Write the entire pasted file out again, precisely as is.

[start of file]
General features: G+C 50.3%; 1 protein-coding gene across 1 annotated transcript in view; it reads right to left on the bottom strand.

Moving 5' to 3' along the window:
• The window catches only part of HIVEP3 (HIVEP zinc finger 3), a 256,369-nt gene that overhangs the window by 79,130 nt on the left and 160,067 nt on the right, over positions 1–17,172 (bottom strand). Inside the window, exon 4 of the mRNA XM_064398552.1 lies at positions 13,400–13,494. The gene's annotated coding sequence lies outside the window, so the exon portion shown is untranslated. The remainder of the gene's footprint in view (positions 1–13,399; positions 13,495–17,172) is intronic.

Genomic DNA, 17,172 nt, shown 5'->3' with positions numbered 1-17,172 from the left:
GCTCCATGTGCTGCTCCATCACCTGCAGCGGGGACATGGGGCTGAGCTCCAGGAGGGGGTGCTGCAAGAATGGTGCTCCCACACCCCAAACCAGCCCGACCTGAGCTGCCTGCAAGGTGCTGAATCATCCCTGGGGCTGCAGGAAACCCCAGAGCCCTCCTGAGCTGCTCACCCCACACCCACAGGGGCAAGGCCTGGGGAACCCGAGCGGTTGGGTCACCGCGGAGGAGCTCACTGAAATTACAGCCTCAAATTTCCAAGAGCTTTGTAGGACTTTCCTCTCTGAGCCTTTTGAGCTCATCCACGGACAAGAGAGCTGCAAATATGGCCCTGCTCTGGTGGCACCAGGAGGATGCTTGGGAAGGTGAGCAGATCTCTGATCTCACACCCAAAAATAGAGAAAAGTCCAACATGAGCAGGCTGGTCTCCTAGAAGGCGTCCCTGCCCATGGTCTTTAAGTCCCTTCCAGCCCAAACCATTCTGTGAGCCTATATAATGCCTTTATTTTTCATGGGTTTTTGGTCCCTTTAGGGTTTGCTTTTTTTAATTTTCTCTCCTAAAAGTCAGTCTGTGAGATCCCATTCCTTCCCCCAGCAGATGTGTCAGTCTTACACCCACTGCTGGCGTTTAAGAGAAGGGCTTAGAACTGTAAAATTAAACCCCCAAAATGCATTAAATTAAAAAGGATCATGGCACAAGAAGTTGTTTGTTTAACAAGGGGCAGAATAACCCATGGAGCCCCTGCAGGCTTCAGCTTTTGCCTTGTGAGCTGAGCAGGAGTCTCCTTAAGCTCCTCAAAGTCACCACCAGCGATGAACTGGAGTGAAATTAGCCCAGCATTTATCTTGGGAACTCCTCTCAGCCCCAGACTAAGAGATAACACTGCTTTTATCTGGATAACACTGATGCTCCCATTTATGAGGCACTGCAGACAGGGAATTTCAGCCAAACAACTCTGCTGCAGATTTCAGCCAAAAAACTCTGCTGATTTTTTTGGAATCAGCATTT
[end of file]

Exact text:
General features: G+C 50.3%; 1 protein-coding gene across 1 annotated transcript in view; it reads right to left on the bottom strand.

Moving 5' to 3' along the window:
• The window catches only part of HIVEP3 (HIVEP zinc finger 3), a 256,369-nt gene that overhangs the window by 79,130 nt on the left and 160,067 nt on the right, over positions 1–17,172 (bottom strand). Inside the window, exon 4 of the mRNA XM_064398552.1 lies at positions 13,400–13,494. The gene's annotated coding sequence lies outside the window, so the exon portion shown is untranslated. The remainder of the gene's footprint in view (positions 1–13,399; positions 13,495–17,172) is intronic.

Genomic DNA, 17,172 nt, shown 5'->3' with positions numbered 1-17,172 from the left:
GCTCCATGTGCTGCTCCATCACCTGCAGCGGGGACATGGGGCTGAGCTCCAGGAGGGGGTGCTGCAAGAATGGTGCTCCCACACCCCAAACCAGCCCGACCTGAGCTGCCTGCAAGGTGCTGAATCATCCCTGGGGCTGCAGGAAACCCCAGAGCCCTCCTGAGCTGCTCACCCCACACCCACAGGGGCAAGGCCTGGGGAACCCGAGCGGTTGGGTCACCGCGGAGGAGCTCACTGAAATTACAGCCTCAAATTTCCAAGAGCTTTGTAGGACTTTCCTCTCTGAGCCTTTTGAGCTCATCCACGGACAAGAGAGCTGCAAATATGGCCCTGCTCTGGTGGCACCAGGAGGATGCTTGGGAAGGTGAGCAGATCTCTGATCTCACACCCAAAAATAGAGAAAAGTCCAACATGAGCAGGCTGGTCTCCTAGAAGGCGTCCCTGCCCATGGTCTTTAAGTCCCTTCCAGCCCAAACCATTCTGTGAGCCTATATAATGCCTTTATTTTTCATGGGTTTTTGGTCCCTTTAGGGTTTGCTTTTTTTAATTTTCTCTCCTAAAAGTCAGTCTGTGAGATCCCATTCCTTCCCCCAGCAGATGTGTCAGTCTTACACCCACTGCTGGCGTTTAAGAGAAGGGCTTAGAACTGTAAAATTAAACCCCCAAAATGCATTAAATTAAAAAGGATCATGGCACAAGAAGTTGTTTGTTTAACAAGGGGCAGAATAACCCATGGAGCCCCTGCAGGCTTCAGCTTTTGCCTTGTGAGCTGAGCAGGAGTCTCCTTAAGCTCCTCAAAGTCACCACCAGCGATGAACTGGAGTGAAATTAGCCCAGCATTTATCTTGGGAACTCCTCTCAGCCCCAGACTAAGAGATAACACTGCTTTTATCTGGATAACACTGATGCTCCCATTTATGAGGCACTGCAGACAGGGAATTTCAGCCAAACAACTCTGCTGCAGATTTCAGCCAAAAAACTCTGCTGATTTTTTTGGAATCAGCATTT